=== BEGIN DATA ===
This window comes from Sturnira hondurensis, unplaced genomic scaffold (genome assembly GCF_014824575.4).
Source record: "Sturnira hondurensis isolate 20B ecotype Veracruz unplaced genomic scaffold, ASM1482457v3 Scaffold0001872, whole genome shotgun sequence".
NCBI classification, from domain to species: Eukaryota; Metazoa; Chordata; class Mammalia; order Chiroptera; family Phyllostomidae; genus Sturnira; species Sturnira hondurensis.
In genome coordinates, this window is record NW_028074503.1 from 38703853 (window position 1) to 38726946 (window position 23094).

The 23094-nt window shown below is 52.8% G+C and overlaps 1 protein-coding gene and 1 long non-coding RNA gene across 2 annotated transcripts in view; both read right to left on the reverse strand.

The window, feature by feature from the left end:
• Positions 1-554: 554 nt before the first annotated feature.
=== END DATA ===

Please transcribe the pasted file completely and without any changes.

This window comes from Sturnira hondurensis, unplaced genomic scaffold (genome assembly GCF_014824575.4).
Source record: "Sturnira hondurensis isolate 20B ecotype Veracruz unplaced genomic scaffold, ASM1482457v3 Scaffold0001872, whole genome shotgun sequence".
NCBI classification, from domain to species: Eukaryota; Metazoa; Chordata; class Mammalia; order Chiroptera; family Phyllostomidae; genus Sturnira; species Sturnira hondurensis.
In genome coordinates, this window is record NW_028074503.1 from 38703853 (window position 1) to 38726946 (window position 23094).

The 23094-nt window shown below is 52.8% G+C and overlaps 1 protein-coding gene and 1 long non-coding RNA gene across 2 annotated transcripts in view; both read right to left on the reverse strand.

The window, feature by feature from the left end:
• Positions 1-554: 554 nt before the first annotated feature.